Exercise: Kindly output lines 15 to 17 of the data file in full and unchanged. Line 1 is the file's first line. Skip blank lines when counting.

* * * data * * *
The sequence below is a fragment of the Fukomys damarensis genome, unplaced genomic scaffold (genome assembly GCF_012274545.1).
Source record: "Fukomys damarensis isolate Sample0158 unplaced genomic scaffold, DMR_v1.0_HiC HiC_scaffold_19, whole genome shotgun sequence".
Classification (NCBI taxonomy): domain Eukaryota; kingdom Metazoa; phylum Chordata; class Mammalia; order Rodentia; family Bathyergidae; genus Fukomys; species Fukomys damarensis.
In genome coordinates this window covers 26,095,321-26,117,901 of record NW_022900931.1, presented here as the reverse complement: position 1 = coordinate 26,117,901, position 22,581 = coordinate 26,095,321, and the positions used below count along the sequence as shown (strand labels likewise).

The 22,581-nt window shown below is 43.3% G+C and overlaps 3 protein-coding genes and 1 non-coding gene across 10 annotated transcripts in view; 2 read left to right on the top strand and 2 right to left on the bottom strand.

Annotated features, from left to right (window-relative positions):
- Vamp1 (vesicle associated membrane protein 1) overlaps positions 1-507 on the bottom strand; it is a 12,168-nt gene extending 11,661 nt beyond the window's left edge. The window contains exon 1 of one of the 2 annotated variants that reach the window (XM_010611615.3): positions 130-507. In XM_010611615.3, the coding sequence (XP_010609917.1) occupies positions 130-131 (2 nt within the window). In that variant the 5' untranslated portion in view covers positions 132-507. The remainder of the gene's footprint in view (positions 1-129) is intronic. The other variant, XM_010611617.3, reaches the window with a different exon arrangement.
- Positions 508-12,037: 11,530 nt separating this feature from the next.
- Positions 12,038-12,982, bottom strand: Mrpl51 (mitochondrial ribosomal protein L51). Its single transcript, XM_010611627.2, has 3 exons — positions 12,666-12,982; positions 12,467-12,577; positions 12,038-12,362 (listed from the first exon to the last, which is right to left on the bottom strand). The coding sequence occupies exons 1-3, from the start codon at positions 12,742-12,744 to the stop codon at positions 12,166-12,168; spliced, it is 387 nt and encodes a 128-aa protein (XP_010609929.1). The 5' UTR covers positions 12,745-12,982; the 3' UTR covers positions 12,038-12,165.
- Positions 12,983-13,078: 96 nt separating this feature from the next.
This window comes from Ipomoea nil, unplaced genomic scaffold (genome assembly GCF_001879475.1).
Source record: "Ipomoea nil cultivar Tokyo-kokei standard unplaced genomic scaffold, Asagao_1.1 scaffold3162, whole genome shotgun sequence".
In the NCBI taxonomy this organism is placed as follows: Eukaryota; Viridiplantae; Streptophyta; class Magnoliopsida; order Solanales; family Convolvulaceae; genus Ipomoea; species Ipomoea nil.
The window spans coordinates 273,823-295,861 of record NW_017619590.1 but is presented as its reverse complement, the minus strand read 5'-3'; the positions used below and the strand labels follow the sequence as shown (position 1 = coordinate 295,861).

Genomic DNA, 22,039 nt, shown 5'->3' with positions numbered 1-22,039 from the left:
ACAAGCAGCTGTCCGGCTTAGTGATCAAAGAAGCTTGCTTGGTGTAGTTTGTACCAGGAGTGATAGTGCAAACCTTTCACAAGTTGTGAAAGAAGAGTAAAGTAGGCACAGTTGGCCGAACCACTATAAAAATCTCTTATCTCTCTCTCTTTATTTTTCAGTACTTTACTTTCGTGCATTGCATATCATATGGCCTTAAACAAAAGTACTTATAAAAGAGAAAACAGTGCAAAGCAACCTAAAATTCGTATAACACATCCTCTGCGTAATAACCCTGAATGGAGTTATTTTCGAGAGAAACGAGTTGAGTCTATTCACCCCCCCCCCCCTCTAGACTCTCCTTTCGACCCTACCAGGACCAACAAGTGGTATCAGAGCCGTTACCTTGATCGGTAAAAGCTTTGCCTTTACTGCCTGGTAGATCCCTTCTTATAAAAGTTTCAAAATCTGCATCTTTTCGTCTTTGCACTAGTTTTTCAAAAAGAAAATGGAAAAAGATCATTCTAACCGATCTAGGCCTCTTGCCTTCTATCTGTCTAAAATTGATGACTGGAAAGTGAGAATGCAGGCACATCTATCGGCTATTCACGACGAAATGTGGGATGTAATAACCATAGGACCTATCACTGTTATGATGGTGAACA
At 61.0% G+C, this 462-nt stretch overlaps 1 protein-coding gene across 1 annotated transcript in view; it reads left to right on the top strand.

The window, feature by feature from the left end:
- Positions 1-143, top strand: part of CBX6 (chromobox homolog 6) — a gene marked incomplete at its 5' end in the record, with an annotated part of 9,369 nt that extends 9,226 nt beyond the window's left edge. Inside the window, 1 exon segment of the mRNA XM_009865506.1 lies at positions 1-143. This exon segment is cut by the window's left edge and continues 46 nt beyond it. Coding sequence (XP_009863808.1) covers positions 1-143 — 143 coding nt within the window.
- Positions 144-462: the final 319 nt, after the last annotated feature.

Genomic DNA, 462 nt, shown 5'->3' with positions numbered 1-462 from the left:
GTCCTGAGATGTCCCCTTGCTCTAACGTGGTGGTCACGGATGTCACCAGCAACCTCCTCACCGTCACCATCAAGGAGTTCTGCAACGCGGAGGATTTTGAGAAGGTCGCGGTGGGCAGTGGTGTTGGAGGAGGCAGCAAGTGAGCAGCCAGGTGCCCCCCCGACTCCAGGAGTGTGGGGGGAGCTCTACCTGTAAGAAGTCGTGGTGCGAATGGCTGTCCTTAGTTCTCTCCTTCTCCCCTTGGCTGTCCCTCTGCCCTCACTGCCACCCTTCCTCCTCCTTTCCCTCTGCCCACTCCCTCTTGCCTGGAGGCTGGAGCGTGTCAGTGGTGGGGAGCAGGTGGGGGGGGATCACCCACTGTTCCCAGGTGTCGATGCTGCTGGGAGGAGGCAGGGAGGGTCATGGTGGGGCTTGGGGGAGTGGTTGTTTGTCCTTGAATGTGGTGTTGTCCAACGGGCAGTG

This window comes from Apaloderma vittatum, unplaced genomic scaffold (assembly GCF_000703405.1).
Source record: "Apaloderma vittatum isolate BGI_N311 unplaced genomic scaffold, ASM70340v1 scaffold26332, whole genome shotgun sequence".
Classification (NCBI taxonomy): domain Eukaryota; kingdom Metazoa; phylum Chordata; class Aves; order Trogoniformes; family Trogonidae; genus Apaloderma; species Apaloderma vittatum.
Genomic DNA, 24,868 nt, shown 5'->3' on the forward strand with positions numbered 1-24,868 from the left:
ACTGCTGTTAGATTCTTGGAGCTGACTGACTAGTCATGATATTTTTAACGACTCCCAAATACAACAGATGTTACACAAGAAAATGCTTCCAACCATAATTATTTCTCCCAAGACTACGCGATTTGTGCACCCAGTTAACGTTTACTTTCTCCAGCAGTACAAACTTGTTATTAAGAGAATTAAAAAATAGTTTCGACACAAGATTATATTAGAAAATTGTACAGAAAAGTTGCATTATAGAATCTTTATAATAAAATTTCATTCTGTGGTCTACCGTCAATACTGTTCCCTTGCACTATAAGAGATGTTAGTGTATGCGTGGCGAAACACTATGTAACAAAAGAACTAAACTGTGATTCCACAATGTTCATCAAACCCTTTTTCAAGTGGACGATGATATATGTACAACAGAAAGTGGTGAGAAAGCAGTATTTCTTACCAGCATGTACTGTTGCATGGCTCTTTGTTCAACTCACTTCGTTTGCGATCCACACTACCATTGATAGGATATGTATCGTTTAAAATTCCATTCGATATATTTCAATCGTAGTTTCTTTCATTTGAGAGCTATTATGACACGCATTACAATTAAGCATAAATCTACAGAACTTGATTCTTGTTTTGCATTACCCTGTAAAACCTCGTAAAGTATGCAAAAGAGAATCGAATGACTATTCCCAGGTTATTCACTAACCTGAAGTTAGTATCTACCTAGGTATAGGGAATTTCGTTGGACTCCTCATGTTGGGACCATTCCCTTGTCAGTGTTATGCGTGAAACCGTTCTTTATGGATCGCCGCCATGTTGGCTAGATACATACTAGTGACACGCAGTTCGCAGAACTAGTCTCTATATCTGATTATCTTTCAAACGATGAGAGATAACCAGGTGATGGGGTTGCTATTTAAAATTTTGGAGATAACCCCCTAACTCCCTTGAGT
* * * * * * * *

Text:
Genomic DNA, 22,039 nt, shown 5'->3' with positions numbered 1-22,039 from the left:
ACAAGCAGCTGTCCGGCTTAGTGATCAAAGAAGCTTGCTTGGTGTAGTTTGTACCAGGAGTGATAGTGCAAACCTTTCACAAGTTGTGAAAGAAGAGTAAAGTAGGCACAGTTGGCCGAACCACTATAAAAATCTCTTATCTCTCTCTCTTTATTTTTCAGTACTTTACTTTCGTGCATTGCATATCATATGGCCTTAAACAAAAGTACTTATAAAAGAGAAAACAGTGCAAAGCAACCTAAAATTCGTATAACACATCCTCTGCGTAATAACCCTGAATGGAGTTATTTTCGAGAGAAACGAGTTGAGTCTATTCACCCCCCCCCCCCTCTAGACTCTCCTTTCGACCCTACCAGGACCAACAAGTGGTATCAGAGCCGTTACCTTGATCGGTAAAAGCTTTGCCTTTACTGCCTGGTAGATCCCTTCTTATAAAAGTTTCAAAATCTGCATCTTTTCGTCTTTGCACTAGTTTTTCAAAAAGAAAATGGAAAAAGATCATTCTAACCGATCTAGGCCTCTTGCCTTCTATCTGTCTAAAATTGATGACTGGAAAGTGAGAATGCAGGCACATCTATCGGCTATTCACGACGAAATGTGGGATGTAATAACCATAGGACCTATCACTGTTATGATGGTGAACA
At 61.0% G+C, this 462-nt stretch overlaps 1 protein-coding gene across 1 annotated transcript in view; it reads left to right on the top strand.